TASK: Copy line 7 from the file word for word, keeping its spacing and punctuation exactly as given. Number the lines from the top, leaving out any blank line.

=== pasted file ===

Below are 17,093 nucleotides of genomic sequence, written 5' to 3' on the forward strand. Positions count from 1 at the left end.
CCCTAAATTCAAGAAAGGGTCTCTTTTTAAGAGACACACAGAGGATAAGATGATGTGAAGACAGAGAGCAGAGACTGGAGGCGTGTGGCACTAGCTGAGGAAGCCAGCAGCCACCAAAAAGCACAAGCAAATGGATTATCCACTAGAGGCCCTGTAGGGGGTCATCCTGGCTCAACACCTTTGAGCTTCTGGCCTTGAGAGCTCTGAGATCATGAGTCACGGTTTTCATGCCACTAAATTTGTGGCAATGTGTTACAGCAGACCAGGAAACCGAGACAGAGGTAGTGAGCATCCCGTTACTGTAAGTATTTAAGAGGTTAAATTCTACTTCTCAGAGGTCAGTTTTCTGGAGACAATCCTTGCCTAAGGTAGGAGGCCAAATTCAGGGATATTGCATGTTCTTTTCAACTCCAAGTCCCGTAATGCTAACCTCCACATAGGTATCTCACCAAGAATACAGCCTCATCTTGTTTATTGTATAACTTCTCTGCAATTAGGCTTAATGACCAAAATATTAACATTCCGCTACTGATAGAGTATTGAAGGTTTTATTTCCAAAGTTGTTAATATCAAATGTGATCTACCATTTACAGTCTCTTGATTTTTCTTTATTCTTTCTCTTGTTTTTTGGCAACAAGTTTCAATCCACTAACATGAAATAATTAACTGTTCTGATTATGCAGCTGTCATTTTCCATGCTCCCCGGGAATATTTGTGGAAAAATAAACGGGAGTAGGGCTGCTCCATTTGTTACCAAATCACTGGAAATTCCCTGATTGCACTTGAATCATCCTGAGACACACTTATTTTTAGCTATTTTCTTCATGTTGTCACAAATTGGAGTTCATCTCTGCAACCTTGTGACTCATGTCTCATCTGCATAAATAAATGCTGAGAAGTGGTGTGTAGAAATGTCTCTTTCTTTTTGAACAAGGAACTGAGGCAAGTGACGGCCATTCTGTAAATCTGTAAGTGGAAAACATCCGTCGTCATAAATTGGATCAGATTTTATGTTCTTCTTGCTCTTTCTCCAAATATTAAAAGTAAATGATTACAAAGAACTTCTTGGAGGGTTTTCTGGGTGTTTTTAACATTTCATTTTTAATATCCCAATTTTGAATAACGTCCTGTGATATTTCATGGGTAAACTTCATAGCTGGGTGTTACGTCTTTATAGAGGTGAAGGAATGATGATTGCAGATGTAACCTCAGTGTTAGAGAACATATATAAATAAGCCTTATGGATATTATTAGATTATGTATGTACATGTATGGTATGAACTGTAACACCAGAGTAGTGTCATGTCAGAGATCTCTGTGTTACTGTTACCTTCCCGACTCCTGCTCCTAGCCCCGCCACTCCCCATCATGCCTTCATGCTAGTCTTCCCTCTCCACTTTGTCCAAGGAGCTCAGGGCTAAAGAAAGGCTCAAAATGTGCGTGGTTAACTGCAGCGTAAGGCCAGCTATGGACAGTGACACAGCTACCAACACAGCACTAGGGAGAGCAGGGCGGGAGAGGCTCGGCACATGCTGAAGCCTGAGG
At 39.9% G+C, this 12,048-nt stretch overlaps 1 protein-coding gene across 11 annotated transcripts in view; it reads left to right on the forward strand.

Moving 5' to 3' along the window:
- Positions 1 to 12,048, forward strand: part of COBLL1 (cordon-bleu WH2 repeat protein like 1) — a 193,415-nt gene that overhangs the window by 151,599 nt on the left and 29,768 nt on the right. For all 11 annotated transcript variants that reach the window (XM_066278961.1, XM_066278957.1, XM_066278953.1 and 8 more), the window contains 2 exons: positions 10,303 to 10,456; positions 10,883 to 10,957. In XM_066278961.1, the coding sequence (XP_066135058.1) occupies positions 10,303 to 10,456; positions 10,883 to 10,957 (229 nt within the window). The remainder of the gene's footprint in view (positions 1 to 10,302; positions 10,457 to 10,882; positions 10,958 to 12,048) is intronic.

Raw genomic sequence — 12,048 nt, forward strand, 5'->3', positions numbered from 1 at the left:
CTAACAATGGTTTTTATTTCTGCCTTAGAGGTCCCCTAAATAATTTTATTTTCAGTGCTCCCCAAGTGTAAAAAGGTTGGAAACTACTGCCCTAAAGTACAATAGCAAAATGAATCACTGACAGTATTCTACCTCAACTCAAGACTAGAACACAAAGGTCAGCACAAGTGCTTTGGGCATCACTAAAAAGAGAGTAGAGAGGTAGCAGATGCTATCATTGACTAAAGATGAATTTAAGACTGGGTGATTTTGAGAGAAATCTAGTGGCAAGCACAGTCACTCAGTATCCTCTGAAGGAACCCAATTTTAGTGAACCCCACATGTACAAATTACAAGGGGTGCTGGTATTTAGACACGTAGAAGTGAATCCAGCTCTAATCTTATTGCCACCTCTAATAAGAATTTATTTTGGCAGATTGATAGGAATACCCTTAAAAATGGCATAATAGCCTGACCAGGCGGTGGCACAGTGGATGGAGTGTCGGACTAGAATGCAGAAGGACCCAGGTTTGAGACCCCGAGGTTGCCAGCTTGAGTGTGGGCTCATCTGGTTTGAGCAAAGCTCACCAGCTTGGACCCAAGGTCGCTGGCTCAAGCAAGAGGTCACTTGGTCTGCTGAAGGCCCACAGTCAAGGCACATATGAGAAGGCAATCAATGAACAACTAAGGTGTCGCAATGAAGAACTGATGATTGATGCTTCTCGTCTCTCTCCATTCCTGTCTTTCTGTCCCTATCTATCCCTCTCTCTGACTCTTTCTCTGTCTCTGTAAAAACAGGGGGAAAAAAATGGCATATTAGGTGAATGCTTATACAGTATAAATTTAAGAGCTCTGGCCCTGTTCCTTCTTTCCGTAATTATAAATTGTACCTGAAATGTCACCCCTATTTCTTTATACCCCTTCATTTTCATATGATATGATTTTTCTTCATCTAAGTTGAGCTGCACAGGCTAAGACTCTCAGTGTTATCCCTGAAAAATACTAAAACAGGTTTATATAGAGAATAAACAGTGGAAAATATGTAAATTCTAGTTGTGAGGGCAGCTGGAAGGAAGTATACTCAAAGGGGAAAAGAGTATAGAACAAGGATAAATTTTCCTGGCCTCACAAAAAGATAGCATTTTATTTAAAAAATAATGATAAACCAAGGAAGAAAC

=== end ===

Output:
CTAACAATGGTTTTTATTTCTGCCTTAGAGGTCCCCTAAATAATTTTATTTTCAGTGCTCCCCAAGTGTAAAAAGGTTGGAAACTACTGCCCTAAAGTACAATAGCAAAATGAATCACTGACAGTATTCTACCTCAACTCAAGACTAGAACACAAAGGTCAGCACAAGTGCTTTGGGCATCACTAAAAAGAGAGTAGAGAGGTAGCAGATGCTATCATTGACTAAAGATGAATTTAAGACTGGGTGATTTTGAGAGAAATCTAGTGGCAAGCACAGTCACTCAGTATCCTCTGAAGGAACCCAATTTTAGTGAACCCCACATGTACAAATTACAAGGGGTGCTGGTATTTAGACACGTAGAAGTGAATCCAGCTCTAATCTTATTGCCACCTCTAATAAGAATTTATTTTGGCAGATTGATAGGAATACCCTTAAAAATGGCATAATAGCCTGACCAGGCGGTGGCACAGTGGATGGAGTGTCGGACTAGAATGCAGAAGGACCCAGGTTTGAGACCCCGAGGTTGCCAGCTTGAGTGTGGGCTCATCTGGTTTGAGCAAAGCTCACCAGCTTGGACCCAAGGTCGCTGGCTCAAGCAAGAGGTCACTTGGTCTGCTGAAGGCCCACAGTCAAGGCACATATGAGAAGGCAATCAATGAACAACTAAGGTGTCGCAATGAAGAACTGATGATTGATGCTTCTCGTCTCTCTCCATTCCTGTCTTTCTGTCCCTATCTATCCCTCTCTCTGACTCTTTCTCTGTCTCTGTAAAAACAGGGGGAAAAAAATGGCATATTAGGTGAATGCTTATACAGTATAAATTTAAGAGCTCTGGCCCTGTTCCTTCTTTCCGTAATTATAAATTGTACCTGAAATGTCACCCCTATTTCTTTATACCCCTTCATTTTCATATGATATGATTTTTCTTCATCTAAGTTGAGCTGCACAGGCTAAGACTCTCAGTGTTATCCCTGAAAAATACTAAAACAGGTTTATATAGAGAATAAACAGTGGAAAATATGTAAATTCTAGTTGTGAGGGCAGCTGGAAGGAAGTATACTCAAAGGGGAAAAGAGTATAGAACAAGGATAAATTTTCCTGGCCTCACAAAAAGATAGCATTTTATTTAAAAAATAATGATAAACCAAGGAAGAAAC